Sunday Status Update: February 13, 2022

This week, Galadriel.

fantasy book reviews science fiction book reviews Galadriel: It is the time in Lothlorien when we honor love. At least, it is that time inasmuch as it is ever any specific time in Lothlorien, as time is something of which we of the wood think little. Seasons change and the world runs by about the eaves of Lorien, yet ever it is our desire to forget that so long has passed from long-ago days. At least, that’s what I told Celeborn this week when he mentioned I’d forgotten our anniversary. He got all shirty, as usual, and I had to go on about how I’d lost myself in reminiscences of a long-lost time when I wore a rich hauberk and carried a sword. I waxed quite poetic. Think he might have bought it. Mum’s the word.

Bill: The highlight of the past two weeks was the arrival of a new Guy Gavriel Kay novel — All the Seas of the World. I would say something about its quality, but it’s a Guy Gavriel Kay novel, so you already know.  I also  read Animal Bodies, a collection of essays by Suzanne Roberts that started strongly but petered out somewhat; The Carnival of Ash, an up and down (mostly up) collection of linked short stories by Tom Beckerlegge set in Renaissance Italy (sort of); and two poetry collections: Coffin Honey by Todd Davis, a collection that rewarded multiple readings, and Under Her Skin, an anthology of female body horror poems edited by Linda Ryan and Toni Miller that unfortunately contained only a handful of poems I responded well to. In genre video I finished the truly fantastic first season of Arcane, the highly enjoyable first half-season of Star Trek: Prodigy, and the OK season of The Book of Boba Fett (which somehow became The Mandalorian Season 1.5), gave up on two other shows — Babylon 5  (I know, I know) and Stitchers. In ongoing viewing, season two of Resident Alien is absolutely nailing it, and I’m amiably wandering through Eureka season 2 while grading.

Marion: I finished Annalee Newitz’s engrossing nonfiction work Four Lost Cities. It really sparks the imagination. If you’re a writer and want to think about worldbuilding, this belongs on your shelf. As a change of pace I read Vanessa and her Sister, by Priyi Parmar. It’s an imagining of the early adult years of Vanessa Stephen and her younger sister, Virginia Stephen, who went on to get married and under her married name, Virginia Woolf, published a few things. The book includes the various thinkers, writers and artists of the Bloomsbury Group (because it seems impossible to talk about Vanessa Stephen Bell and Virginia Woolf without including them), but tries to focus on the inner life of the older Stephen daughter, who was an artist in her own right. Parmar’s prose is graceful and lovely, but a rushed ending made the story ultimately fall short for me. Now I’m on my second read of Nghi Vo’s incandescent Siren Queen, as an ARC.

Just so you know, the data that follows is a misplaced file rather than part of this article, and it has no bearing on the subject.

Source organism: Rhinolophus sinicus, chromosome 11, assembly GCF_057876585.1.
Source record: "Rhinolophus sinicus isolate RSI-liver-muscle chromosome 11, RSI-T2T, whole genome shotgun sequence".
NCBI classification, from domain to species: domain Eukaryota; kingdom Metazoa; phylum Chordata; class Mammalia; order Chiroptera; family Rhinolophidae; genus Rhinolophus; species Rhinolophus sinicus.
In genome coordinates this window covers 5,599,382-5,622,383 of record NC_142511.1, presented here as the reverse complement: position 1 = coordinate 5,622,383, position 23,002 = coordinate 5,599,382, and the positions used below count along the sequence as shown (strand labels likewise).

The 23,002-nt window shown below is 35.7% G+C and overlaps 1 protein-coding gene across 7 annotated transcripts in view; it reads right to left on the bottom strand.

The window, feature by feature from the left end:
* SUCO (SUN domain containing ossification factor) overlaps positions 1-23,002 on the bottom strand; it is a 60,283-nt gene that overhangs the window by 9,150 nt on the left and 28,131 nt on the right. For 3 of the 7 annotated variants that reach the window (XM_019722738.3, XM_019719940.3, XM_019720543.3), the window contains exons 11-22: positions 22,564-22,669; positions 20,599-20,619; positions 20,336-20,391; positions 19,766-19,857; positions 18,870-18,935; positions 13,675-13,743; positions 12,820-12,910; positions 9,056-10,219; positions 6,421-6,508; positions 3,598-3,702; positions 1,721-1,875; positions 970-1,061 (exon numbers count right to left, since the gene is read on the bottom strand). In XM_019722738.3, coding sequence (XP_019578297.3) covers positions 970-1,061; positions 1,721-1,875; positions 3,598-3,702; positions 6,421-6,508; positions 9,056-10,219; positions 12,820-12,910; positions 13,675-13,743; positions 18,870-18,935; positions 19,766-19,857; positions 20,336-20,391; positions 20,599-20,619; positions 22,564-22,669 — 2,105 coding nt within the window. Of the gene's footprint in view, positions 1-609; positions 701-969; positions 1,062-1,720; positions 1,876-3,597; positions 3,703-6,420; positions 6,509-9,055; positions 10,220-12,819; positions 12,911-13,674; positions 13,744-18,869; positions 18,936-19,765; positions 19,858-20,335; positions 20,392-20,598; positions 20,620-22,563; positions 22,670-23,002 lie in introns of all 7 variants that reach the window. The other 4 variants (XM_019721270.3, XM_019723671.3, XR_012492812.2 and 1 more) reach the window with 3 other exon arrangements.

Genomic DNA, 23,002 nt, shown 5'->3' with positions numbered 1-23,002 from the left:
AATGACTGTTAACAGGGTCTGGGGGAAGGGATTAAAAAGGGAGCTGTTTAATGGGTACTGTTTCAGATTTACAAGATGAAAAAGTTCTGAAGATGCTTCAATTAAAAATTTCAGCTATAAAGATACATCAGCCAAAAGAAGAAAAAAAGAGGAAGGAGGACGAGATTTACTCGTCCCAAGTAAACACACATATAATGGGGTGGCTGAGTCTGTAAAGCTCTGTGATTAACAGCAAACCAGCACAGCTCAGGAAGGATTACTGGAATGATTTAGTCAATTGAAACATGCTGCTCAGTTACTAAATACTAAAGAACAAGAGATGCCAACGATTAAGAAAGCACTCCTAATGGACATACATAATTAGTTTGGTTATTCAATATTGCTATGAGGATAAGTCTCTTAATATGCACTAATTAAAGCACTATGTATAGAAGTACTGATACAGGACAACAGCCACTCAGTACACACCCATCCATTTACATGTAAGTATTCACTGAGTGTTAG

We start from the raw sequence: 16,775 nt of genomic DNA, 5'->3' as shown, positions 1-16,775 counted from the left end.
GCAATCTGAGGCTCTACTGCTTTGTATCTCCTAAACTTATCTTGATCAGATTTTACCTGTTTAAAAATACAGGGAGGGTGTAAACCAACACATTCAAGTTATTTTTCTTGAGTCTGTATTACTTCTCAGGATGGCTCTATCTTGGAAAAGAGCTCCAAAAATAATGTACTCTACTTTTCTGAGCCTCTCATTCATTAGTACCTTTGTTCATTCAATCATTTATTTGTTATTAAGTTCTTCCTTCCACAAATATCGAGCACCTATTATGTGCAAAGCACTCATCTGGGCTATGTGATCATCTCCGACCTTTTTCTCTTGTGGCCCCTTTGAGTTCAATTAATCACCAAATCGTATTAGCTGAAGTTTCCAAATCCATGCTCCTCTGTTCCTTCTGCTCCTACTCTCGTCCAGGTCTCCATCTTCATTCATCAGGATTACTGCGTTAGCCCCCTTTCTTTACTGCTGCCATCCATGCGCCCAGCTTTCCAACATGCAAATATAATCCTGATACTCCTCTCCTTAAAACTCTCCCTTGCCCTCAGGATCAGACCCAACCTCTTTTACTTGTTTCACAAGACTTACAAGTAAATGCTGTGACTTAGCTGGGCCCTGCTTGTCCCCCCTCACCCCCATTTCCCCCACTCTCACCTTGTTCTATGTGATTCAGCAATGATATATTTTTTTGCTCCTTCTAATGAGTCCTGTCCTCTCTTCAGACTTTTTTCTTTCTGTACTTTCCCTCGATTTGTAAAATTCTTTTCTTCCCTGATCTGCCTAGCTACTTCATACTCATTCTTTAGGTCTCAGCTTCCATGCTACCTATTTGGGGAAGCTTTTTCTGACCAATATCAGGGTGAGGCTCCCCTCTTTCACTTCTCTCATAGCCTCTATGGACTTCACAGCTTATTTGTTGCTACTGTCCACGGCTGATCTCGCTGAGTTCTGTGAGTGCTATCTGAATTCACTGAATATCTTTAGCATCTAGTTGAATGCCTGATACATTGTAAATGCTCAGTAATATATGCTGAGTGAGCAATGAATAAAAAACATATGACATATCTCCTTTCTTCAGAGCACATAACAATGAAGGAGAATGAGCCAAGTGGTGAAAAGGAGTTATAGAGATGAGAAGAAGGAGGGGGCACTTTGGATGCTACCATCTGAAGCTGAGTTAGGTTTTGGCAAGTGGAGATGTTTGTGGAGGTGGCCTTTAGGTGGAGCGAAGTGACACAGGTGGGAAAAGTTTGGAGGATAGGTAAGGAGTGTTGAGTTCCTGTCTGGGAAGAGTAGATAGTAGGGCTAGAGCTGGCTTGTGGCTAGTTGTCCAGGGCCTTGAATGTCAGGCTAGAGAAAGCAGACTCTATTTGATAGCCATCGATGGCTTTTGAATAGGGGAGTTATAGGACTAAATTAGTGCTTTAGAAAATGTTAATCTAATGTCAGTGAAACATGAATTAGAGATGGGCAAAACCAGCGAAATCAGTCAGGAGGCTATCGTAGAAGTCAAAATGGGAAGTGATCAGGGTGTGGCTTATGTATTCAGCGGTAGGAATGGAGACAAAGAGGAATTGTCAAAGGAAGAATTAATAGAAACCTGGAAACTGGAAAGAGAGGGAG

Sandy: Moi? I am currently reading still another offering from Armchair Fiction’s Lost World/Lost Race series, this one being a novel from 1916 entitled The Strange Story of William Hyde, by Patrick and Terence Casey. The book is turning out to be kind of a slow read for me, not because I’m not enjoying it – I am actually loving it – but rather because it is incredibly detailed and is requiring a bit of research on my part to appreciate all the obscure references. I hope to be able to share some thoughts about this one with you all very shortly….

Terry: I started a couple of new books this week despite my resolution to finish everything else first. I’ve gone back to the beginning of the DALZIEL AND PASCOE mystery series by Reginald Hill with A Clubbable Woman; I want to closely watch how these characters grow this time around. And I’m vastly enjoying Jonathan Maberry’s Empty Graves, a collection of his zombie tales.


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TIM SCHEIDLER, who's been with us since June 2011, holds a Master's Degree in Popular Literature from Trinity College Dublin. Tim enjoys many authors, but particularly loves J.R.R. Tolkien, Robin Hobb, George R.R. Martin, Neil Gaiman, and Susanna Clarke. When he’s not reading, Tim enjoys traveling, playing music, writing in any shape or form, and pretending he's an athlete.

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